This sandwich grabbed our attention with its amalgam of flavors that came together in a harmonious whole. The rich, beefy flavor of the marinated, thinly sliced roast beef was accented by the sharp notes of the fresh jalapenos, the earthy flavor of the fresh cilantro and sliced carrots, and the tang of the housemade garlic mayo, which reminded us much more of an aoli. This sandwich is a great introduction to Nguyen Ngo 2, and made us anxious to try more.
Though we weren't really hungry, another sandwich was calling our name. Tom spoke highly of the combination of Vietnamese meatballs and sausage, and we had to try it.
|Meatball and Sausage Banh Mi at Nguyen Ngo 2|
As much as we loved the ribeye, this sandwich is our new Banh Mi crush. Sweet, savory, gently hot, nicely tangy, with crunch and chew and softness all rolled into one sandwich. A superbly crafted dish from a world-class chef will hit you from several distinct directions at once, and this sandwich easily falls into that category. It is among the best sandwiches we've ever tasted, and at under $4, it represents an unparalleled value.
Lex brought out a small container that he wanted us to try. It contained their house made Vietnamese kimchee. We'd only sampled Korean kimchee before, and were looking forward to trying this different version.
|Vietnamese Kimchee at Nguyen Ngo 2|
We were not disappointed. The traditional sourness and vinegar balanced with a kick of ginger and just the right touch of heat. The result is both refreshing and satisfying; perhaps the perfect side dish for a hot Houston day. If some BBQ joint doesn't talk Lex out of this recipe and add it as a side, they're missing out; it would pair perfectly with some great smoky brisket.
To say we're fans of Nguyen Ngo is to put it mildly. This small, jewel-like restaurant is a perfect example of what makes Houston's food scene so remarkable. Even those on a tight budget can enjoy superb cuisine served by an owner who is both talented and engaged with his customers. You can certainly pay a lot more for lunch in Houston, but you'll be hard pressed to find a meal you'll enjoy more.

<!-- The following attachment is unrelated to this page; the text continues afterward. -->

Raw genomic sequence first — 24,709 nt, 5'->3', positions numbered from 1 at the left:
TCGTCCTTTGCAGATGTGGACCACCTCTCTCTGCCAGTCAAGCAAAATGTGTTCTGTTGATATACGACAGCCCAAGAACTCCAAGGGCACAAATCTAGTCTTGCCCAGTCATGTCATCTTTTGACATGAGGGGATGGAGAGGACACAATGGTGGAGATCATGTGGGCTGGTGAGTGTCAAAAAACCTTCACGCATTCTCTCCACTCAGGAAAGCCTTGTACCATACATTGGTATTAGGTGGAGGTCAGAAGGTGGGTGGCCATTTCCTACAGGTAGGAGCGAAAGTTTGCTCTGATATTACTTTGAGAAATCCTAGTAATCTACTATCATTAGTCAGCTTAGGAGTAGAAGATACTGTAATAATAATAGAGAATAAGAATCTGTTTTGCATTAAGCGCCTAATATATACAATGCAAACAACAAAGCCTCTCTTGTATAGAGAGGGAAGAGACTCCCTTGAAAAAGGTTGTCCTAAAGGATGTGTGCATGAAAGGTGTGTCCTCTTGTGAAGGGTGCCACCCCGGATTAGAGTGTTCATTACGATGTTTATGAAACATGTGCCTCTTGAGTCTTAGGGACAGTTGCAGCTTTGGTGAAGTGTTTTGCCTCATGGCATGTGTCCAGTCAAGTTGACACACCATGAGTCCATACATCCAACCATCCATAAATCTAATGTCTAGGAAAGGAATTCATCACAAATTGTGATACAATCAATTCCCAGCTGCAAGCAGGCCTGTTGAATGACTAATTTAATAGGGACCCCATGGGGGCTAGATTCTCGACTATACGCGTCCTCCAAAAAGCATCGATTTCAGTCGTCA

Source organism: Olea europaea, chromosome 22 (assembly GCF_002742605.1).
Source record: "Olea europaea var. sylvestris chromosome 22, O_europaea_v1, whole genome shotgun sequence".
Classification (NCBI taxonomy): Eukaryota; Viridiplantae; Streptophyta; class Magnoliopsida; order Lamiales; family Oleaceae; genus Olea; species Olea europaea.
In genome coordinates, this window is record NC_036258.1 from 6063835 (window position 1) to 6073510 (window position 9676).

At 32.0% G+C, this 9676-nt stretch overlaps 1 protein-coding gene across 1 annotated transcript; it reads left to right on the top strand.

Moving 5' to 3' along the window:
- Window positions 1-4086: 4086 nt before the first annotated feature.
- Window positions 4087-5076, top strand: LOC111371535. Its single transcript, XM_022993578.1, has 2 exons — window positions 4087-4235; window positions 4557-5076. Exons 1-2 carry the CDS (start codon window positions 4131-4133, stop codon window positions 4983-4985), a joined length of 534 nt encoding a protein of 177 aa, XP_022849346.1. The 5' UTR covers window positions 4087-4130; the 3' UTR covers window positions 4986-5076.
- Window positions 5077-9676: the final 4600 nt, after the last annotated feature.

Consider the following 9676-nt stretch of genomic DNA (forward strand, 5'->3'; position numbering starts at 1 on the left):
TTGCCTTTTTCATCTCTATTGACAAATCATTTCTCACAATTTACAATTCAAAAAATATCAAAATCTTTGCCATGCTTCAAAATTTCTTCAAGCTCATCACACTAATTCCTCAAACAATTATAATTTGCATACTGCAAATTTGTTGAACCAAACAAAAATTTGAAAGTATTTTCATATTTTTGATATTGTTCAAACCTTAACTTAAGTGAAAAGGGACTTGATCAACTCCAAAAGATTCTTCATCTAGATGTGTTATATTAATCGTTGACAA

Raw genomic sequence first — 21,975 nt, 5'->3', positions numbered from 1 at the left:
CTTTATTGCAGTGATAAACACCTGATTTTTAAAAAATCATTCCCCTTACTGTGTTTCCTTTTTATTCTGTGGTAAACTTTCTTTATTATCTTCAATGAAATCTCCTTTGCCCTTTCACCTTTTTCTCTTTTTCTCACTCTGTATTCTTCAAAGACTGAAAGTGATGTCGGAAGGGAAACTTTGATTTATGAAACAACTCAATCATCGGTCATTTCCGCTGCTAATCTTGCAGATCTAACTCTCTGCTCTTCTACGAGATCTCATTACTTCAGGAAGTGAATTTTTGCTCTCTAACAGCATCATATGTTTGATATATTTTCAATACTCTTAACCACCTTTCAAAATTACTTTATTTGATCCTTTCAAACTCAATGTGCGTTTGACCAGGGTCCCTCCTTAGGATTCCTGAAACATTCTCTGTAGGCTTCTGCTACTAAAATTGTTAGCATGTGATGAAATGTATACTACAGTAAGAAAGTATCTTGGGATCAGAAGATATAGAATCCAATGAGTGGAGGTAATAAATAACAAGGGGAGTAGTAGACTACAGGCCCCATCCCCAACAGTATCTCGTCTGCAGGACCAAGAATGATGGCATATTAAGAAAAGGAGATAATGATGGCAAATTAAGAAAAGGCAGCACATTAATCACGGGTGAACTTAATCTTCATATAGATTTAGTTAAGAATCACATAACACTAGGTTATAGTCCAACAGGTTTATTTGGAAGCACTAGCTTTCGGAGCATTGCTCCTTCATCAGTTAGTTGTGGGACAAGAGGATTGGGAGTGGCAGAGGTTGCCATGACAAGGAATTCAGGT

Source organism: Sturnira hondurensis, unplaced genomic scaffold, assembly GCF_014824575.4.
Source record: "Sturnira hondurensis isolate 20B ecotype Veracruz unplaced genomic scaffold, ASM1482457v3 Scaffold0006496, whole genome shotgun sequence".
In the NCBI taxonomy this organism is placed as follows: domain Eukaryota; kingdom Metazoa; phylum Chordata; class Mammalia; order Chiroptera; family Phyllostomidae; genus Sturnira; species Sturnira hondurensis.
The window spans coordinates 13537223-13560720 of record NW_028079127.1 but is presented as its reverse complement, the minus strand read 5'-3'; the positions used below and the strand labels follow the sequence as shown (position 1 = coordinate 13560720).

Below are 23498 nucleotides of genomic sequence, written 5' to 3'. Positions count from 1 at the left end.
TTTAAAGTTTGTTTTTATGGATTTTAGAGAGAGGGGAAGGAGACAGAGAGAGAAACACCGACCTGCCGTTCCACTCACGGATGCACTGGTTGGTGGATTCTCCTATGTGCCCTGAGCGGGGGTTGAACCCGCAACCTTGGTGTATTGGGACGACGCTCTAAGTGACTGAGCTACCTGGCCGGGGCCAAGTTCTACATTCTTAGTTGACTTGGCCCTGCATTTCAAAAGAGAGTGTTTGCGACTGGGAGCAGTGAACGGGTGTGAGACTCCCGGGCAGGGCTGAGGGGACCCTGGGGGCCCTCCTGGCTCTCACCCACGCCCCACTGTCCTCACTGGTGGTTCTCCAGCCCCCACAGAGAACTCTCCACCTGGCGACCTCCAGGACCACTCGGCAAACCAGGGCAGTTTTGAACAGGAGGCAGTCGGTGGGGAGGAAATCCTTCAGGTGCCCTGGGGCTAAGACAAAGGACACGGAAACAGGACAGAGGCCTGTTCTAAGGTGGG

Nguyen Ngo 2 | 14015 Bammel N Houston Road | 281-895-8998
This week we're excited to introduce another guest blogger. Dr. Tom Nguyen is an active member of the Woodlands Area Foodies group, and one of the most knowledgable foodies I've met in years. He's constantly on the move trying new and different places, and he recently visited one of Houston's most written-about restaurants, Oxheart. Here's Tom's take on this media darling:
Finally had the chance to check out the hottest restaurant in Houston. Hailed by everybody from the local press to New York Times, wanted to check out the talents of Chef Justin Yu.
|Oxheart. (Photo: Kent Wang)|
Located discreetly in gentrified EaDo (east downtown), Oxheart is in the building where Latin Bites used to be. Look for a place with 2 wooden doors at a corner. Walking in felt like walking into somebody's small loft, no formal host/hostess, but one of the waitstaff running around will greet and seat you. Definitely a casual atmosphere.
We get seated at the kitchen counter where all the action's at. Decor is pretty cozy, again, like you're in somebody's loft rather than a restaurant. First thing I notice, cats everywhere. Chinese lucky cats (Maneki-Neko) to be exact. At the counter, there are drawers near where you sit which contains utensils and napkins. You are expected to get these yourself.
Menu consists of a tasting menu, a seasonal menu (meat) and a garden menu (no meat). Food is locally sourced from wagyu in Wallis near Eagle Lake to veggies from Atkinson Farms in Spring. We order all 3 menus.